Needless to say we’re a big fan of KBANKS at PUZL (full disclosure, he is a frequent regular in our publication). This Massachusetts based illustrator has done his damage in both corporate and independent settings as an accomplished Creative Director. I first met KBANKS while working at the Boston Phoenix. He was making headway with well orchestrated art direction that tried to undermine the boring restrictive nature of its’ facilitators. It was there I came across his personal work, and was swiftly drawn into his weirdly playful environments and dark abstract characters.
Since then we’ve continued finding ways to work together, and when possible we grab a beer and share a few tall tales. It is that the story telling element within his work that directly exposes itself to a range of interpretation and thus draws its audience deeper into the world of KBANKS.
I got to catch up with KBANKS over the phone last week to talk about work, life, and delve a little deeper into his past:
About a year ago, I was the Art Director at a well-known media company in Boston that suffered a slow death over a roughly 3-year period, eventually shutting down completely. I was on board for six years and for a long time I really cared about the company, especially the young people starting out and how we all inspired each other to bring our A-game, while getting the job done. As the economic downturn worsened, creativity went out the window fast, design department budgets were cut, knives plunged into backs, and all levels of staff were jumping ship on a near weekly basis never to be replaced. When the company did fold it was a bitter-sweet relief.
For many of us it was a welcome time for a new direction: I have been teaching design in a graduate program at a university downtown for three years and find it very rewarding. I landed some contract work via faculty connections and combined with my larger clients was able to upgrade the Claymore Design Group to a full time endeavor. We produce a basic collection of bread & butter advertising or marketing design for companies that need to inject fresh creative into new or existing aspects of their company. I typically have a brief conversation with the client and later in the day send an idea for the AD to work with. Ultimately I provide files that they can implement across various platforms in-house. It’s not complicated but it all happens very quickly.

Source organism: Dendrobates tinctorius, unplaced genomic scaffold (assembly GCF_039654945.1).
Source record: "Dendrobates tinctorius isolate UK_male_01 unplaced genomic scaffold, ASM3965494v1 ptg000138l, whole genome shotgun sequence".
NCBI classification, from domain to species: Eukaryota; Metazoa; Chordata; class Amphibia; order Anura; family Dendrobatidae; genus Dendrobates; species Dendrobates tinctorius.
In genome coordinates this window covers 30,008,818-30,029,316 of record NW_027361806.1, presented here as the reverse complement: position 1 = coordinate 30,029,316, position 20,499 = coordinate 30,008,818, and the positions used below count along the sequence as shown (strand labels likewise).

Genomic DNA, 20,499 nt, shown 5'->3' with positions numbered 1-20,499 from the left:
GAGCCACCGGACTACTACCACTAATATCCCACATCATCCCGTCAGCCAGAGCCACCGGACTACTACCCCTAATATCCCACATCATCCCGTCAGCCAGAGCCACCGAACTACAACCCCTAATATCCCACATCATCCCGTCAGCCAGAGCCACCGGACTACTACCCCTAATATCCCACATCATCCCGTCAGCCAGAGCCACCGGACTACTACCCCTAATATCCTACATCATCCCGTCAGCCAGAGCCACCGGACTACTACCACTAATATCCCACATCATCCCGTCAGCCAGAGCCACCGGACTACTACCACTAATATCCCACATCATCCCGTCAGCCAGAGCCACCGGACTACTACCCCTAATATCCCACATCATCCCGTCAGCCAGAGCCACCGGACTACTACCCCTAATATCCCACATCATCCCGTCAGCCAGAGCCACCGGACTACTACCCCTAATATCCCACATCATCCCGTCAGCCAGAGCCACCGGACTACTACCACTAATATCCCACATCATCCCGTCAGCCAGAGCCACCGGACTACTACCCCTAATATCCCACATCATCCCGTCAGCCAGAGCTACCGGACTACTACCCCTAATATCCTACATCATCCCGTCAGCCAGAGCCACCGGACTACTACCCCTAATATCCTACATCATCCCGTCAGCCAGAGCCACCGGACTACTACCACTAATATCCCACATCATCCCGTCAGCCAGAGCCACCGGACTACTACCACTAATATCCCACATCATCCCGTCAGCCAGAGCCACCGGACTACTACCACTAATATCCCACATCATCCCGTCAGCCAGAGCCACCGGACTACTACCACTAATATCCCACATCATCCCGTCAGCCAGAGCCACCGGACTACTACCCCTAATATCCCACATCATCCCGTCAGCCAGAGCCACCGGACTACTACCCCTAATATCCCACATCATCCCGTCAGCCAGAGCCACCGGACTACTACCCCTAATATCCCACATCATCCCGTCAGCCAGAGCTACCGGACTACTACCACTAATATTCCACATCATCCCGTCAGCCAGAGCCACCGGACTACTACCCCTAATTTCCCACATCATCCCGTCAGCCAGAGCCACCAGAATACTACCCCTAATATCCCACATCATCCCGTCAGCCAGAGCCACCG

Last winter about a decade after my last gallery show, I purchased a pair of glasses and started illustrating again. Maybe to see if I still could or maybe to stay busy during a very long winter? I don’t know. I definitely needed a break from the corporate PDF shooting galleries — and now find the tactile ‘analog’ approach of paper and a pencil sharpener a welcome respite from spending 60 hours a week staring at my MacBook.
I began in Boston as an illustrator many years ago before hitting the Art Director beat. It felt really good to return to that era and visual playground where the assignments and the awards stacked up fast. I was raised on a steady diet of Edward Gorey, Mad Magazine, The Clash, Ralph Steadman, and cartoons from Playboy Magazines. I studied illustration at SVA and developed an editorial style that could swing in numerous directions; I could use humor, satire, or be a wise-guy toeing the delicate line of agitation. That kind of creative freedom had been squashed for too many years in my subsequent Art Director roles. I felt like I had suddenly exited some drab art directors subway line that only travelled in wide slow circles over and over — and was finally enjoying myself again while illustrating at night and doing design by day. Coupled with the fact that I was home a lot more getting to play with my kids when I wanted, take them to school, and pitching in more with running a household. I also trimmed my social calendar drastically. Stopped ‘having drinks’ with people that bring nothing to the table and spent a few months offline to detox from Facebook.
I started going to museums again, studying classic films again and reading a lot more. Most importantly: I started connecting and collaborating with people who I wanted to work with on independent projects as opposed to the coworkers that I had to work with in my past. Granted, I learned a lot from those in-house experiences and am very excited to be putting that knowledge to use on my own projects on my own terms.